Program shows international students the city

By Michelle Cheng

International students will receive a warm welcome and a chance to explore Calgary thanks to the University of Calgary International office.

This year 2,500 international students from 117 countries are attending the U of C. International exchange is often the highlight of a student’s academic career, but entering a new country without local contacts can be an intimidating experience. To help with the transition, U of C International offers the International Community Friendship Program which matches international students with a local host family.

“It started because students would come to the U of C and usually hang out on campus,” said program coordinator Lucia Kovacikova. “Being part of a campus is a great thing but at the same time they come to Calgary to experience Calgary.”

Kovacikova came to Canada when she was 14. She said many international students, upon arrival, tend to stick together and not experience the wider community. The program helps international students branch out from their safety net of others sharing the same experience.

“I really wish that there was a program for me like that,” said Kovacikova. “You get to make friends and actually see the city. I didn’t get to have that; I had to figure it out all on my own.”

“I think the program is really fun,” said Ginny Wong, a masters of biology student who took part in the program last year. “I got to experience the Canadian culture firsthand.”

Meeting at least once a month, families help the student adjust to their new home by taking them off campus and around the city. All U of C students, alumni, faculty and staff members can sign up to have their family matched with an international student. The monthly meetings are flexible and the activities are up to the host family.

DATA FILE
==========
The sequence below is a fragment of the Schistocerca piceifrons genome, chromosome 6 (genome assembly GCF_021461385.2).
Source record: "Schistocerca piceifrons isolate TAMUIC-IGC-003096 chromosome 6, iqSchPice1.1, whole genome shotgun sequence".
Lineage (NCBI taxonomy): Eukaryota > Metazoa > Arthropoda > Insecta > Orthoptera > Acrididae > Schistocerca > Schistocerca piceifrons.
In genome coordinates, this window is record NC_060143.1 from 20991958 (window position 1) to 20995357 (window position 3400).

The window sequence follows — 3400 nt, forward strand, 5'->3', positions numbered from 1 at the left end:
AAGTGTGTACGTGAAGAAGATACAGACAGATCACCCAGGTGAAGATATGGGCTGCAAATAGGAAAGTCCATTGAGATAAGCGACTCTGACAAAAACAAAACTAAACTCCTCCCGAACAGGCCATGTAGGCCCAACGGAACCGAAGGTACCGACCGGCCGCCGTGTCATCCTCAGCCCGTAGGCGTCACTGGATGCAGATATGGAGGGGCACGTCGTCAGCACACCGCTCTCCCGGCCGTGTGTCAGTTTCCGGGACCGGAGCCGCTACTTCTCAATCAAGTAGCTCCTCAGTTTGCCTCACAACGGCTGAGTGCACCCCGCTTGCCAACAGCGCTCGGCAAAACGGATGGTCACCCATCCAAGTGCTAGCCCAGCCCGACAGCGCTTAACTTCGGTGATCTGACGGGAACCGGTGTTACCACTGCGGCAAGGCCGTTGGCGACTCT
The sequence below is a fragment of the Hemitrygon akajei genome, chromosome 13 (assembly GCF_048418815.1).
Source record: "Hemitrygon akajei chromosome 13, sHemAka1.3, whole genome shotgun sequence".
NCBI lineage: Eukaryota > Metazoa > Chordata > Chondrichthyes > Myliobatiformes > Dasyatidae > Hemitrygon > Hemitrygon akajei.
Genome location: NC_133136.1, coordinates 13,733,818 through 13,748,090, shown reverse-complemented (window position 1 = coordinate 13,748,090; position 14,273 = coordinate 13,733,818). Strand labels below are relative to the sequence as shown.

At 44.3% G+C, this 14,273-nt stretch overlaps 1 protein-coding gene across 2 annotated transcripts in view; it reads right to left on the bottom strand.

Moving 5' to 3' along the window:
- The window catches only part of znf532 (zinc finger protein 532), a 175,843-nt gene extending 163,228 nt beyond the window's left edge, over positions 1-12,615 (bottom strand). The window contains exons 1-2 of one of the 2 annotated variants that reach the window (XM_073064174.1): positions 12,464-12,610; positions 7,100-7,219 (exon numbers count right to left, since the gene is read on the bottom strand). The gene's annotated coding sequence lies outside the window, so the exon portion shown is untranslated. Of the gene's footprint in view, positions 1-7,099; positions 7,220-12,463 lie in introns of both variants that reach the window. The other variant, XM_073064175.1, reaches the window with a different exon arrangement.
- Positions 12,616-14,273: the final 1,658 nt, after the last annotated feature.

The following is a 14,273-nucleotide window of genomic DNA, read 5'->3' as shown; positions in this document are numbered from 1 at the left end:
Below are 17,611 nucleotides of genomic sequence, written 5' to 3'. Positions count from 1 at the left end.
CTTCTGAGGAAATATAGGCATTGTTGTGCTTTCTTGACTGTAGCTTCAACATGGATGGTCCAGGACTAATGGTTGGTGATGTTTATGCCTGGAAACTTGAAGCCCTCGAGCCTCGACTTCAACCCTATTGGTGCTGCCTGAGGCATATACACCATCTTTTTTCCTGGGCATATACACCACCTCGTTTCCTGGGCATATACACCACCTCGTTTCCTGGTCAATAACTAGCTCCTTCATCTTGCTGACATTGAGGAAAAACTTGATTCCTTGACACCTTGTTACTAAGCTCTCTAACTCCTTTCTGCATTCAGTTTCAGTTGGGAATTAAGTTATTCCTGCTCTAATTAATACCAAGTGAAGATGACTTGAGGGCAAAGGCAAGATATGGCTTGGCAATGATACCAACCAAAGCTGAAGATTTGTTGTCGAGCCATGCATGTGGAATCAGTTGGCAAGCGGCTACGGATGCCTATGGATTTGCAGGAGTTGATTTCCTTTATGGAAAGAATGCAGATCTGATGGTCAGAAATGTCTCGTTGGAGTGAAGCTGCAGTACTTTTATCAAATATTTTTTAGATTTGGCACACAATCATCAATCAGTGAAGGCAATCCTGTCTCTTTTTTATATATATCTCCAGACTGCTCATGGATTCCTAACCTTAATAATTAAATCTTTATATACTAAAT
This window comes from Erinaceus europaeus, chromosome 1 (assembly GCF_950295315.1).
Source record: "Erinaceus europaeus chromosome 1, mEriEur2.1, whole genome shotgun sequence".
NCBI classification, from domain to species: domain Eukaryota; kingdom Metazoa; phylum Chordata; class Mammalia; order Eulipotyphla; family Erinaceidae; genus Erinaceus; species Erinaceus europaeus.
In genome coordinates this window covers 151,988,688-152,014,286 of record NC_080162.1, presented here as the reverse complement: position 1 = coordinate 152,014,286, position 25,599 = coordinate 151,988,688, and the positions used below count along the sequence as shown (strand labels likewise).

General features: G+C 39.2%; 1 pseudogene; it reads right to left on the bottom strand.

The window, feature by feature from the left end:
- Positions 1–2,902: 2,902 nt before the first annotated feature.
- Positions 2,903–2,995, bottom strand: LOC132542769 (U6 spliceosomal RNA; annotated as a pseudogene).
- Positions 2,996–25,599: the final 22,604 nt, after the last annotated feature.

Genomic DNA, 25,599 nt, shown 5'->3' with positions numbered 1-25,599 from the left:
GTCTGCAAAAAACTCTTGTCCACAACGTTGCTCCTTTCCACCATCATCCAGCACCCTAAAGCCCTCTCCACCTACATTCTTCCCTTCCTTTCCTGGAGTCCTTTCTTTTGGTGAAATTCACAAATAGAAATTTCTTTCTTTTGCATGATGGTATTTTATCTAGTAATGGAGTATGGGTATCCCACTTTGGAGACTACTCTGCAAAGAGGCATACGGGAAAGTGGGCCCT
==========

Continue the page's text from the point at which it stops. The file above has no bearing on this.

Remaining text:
“Local families can really benefit because they get to meet people from around the world,” said Kovacikova. “Really there is nothing better than sharing stories about how things are done differently and where they’re from and where they’ve traveled.”

Families are not expected to provide accommodations or expensive activities, which can range from a tour of the city to an invitation to dinner. The program’s only requirements are that friendship and cross-cultural communication are upheld during the activity.

Kovacikova participated in the program’s first year of operation with her family taking on two students. She said the experience left a lasting impression.

“We invited them for Thanksgiving dinner and the stories that came out of that were just fascinating,” said Kovacikova. “It was just incredible really.”

Kovacikova said Calgarians can help to share events, music and culture unknown to newcomers.

“I think there is always that sort of barrier between international students and regular students,” said Kovacikova.

“If you’re new to this country, if you don’t know anyone, that’s a friend for you right there,” said Wong. “Especially if you don’t speak much English, then it’s really tough.”

Programs similar to the International Community Friendship Program are common in universities across the world and are vital to lessen culture shock. This program is toted as a great opportunity for individuals attending, having attended or employed by the university to learn more about the global community.

“You get to meet people from around the world,” said Kovacikova. “And really, there’s nothing better.”